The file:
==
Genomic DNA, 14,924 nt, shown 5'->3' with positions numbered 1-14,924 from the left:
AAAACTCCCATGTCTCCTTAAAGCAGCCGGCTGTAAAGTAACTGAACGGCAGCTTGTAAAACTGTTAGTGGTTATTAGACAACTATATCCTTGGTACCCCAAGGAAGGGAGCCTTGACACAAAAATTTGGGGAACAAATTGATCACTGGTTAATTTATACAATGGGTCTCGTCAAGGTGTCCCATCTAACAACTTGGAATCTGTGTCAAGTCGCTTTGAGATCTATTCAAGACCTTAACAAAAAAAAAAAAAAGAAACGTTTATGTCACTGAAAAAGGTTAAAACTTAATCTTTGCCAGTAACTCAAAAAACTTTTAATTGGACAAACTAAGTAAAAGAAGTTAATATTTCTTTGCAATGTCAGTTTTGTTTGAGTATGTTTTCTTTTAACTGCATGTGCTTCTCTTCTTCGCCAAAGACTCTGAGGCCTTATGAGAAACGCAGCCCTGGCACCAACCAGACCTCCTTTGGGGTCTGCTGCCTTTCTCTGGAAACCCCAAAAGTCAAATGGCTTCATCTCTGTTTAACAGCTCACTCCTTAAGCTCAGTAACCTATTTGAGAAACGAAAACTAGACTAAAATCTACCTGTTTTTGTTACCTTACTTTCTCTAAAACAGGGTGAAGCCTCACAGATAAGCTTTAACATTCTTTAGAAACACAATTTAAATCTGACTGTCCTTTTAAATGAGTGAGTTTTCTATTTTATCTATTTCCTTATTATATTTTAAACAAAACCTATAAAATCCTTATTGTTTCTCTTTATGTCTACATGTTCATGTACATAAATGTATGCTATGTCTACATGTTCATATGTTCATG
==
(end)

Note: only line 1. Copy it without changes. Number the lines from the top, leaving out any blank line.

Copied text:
Genomic DNA, 14,924 nt, shown 5'->3' with positions numbered 1-14,924 from the left: